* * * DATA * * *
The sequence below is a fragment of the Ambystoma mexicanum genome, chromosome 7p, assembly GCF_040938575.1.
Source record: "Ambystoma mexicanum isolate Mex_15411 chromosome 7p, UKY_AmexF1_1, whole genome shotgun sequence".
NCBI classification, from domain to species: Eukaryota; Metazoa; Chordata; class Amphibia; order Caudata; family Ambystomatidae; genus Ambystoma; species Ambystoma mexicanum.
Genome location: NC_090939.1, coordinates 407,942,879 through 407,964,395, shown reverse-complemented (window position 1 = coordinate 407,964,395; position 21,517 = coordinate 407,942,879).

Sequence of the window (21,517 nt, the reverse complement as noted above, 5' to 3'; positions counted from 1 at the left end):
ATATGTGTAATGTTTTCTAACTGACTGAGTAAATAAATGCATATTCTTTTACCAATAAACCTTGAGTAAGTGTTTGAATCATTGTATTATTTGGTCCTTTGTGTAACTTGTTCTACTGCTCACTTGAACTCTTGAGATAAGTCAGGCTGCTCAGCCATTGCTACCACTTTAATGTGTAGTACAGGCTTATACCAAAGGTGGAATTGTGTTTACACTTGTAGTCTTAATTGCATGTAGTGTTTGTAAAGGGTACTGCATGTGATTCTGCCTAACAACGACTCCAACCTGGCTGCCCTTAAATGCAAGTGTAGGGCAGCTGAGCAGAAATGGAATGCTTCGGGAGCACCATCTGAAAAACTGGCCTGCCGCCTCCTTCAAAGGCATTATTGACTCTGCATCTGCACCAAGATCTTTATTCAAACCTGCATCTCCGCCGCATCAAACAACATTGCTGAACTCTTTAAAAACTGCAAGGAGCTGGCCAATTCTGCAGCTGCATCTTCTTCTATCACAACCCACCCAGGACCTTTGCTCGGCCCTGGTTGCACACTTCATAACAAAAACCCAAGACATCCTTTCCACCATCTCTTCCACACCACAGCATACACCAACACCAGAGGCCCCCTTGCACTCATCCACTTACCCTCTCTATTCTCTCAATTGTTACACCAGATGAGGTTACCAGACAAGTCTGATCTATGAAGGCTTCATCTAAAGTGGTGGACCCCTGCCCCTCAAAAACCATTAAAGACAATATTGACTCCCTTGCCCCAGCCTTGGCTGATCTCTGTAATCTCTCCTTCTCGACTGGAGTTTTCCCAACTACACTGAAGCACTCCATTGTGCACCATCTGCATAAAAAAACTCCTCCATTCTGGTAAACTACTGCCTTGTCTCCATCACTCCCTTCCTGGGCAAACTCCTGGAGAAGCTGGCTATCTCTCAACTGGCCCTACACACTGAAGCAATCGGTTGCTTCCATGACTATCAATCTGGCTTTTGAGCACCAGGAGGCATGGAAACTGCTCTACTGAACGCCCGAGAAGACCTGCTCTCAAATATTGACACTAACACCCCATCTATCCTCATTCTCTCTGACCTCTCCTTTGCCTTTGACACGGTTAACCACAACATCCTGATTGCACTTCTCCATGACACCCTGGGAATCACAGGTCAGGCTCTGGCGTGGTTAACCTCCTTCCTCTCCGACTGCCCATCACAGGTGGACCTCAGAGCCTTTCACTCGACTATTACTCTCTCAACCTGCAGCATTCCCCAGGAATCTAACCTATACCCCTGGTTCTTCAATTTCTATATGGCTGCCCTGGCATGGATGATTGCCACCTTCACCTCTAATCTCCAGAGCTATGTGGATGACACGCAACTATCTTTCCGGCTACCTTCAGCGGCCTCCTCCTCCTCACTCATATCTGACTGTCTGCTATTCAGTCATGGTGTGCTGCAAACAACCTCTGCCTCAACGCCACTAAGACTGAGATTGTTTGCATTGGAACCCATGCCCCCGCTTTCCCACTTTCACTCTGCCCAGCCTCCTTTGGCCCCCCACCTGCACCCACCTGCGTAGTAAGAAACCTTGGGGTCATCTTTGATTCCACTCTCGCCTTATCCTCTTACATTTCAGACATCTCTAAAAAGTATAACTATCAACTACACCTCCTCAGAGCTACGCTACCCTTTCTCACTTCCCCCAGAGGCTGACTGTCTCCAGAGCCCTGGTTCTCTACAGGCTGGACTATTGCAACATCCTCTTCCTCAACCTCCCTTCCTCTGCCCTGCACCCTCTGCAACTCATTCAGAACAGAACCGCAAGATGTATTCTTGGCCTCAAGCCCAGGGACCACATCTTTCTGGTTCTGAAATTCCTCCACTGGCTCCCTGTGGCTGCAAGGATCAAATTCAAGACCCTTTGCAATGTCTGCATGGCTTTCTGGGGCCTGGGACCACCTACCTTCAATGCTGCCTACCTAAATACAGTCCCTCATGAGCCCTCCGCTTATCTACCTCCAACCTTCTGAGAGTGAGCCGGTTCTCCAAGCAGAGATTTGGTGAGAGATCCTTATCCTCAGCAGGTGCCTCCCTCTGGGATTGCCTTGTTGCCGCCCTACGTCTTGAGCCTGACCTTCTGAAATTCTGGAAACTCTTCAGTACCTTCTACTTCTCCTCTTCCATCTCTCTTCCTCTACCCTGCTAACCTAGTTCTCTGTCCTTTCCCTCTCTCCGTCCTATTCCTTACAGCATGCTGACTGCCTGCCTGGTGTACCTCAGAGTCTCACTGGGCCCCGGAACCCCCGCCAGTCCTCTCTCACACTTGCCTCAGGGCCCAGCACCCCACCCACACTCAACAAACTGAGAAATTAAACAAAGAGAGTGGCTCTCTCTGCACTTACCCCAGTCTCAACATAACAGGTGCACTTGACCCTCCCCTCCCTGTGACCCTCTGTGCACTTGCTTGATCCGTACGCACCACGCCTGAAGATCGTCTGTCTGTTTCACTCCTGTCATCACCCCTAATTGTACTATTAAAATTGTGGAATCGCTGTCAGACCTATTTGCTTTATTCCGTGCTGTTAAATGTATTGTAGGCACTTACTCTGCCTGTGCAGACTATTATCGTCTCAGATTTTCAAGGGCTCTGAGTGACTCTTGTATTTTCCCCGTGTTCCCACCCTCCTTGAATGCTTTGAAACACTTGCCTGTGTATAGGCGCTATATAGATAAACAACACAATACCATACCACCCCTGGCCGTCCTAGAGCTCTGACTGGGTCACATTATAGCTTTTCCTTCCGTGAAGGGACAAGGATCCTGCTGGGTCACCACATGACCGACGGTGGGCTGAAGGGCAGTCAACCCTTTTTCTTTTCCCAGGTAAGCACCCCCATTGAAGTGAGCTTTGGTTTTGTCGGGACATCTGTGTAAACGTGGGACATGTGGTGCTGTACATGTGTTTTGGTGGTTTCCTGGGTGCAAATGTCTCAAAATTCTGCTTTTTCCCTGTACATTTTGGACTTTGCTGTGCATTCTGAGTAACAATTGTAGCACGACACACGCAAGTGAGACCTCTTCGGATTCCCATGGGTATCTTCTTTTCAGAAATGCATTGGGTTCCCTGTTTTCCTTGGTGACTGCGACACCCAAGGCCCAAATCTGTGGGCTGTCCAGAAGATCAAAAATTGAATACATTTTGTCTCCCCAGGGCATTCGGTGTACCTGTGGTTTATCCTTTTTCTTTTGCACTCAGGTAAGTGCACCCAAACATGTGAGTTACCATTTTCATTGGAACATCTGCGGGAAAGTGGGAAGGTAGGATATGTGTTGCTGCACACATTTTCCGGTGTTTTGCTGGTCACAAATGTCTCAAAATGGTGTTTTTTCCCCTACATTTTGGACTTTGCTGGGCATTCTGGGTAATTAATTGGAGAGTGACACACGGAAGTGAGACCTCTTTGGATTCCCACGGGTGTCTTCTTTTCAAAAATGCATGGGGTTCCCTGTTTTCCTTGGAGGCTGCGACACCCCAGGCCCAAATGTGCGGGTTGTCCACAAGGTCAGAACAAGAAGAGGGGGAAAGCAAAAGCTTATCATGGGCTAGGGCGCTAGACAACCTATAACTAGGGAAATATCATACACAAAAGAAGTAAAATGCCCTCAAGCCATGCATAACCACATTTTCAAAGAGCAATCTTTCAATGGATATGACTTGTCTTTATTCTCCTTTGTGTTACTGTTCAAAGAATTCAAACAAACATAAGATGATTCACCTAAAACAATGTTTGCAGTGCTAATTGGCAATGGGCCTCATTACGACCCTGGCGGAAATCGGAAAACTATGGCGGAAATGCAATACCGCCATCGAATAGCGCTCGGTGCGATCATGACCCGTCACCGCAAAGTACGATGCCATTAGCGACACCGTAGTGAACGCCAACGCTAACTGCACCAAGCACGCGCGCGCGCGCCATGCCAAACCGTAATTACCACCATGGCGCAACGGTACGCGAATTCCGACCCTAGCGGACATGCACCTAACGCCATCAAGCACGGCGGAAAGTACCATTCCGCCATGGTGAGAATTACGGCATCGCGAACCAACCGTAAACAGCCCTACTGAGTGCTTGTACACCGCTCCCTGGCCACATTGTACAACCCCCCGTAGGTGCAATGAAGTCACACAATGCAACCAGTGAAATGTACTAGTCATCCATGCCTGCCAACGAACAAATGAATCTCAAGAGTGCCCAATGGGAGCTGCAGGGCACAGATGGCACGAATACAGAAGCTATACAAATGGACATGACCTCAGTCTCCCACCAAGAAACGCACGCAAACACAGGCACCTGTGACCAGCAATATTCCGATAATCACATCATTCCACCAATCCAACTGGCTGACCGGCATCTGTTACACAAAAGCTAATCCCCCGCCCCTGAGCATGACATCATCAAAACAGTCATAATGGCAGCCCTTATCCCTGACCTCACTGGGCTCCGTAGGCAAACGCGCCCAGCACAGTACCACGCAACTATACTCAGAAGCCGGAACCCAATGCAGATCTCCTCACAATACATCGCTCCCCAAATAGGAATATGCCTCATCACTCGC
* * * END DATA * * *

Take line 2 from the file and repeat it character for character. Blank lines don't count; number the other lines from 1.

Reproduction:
Source record: "Ambystoma mexicanum isolate Mex_15411 chromosome 7p, UKY_AmexF1_1, whole genome shotgun sequence".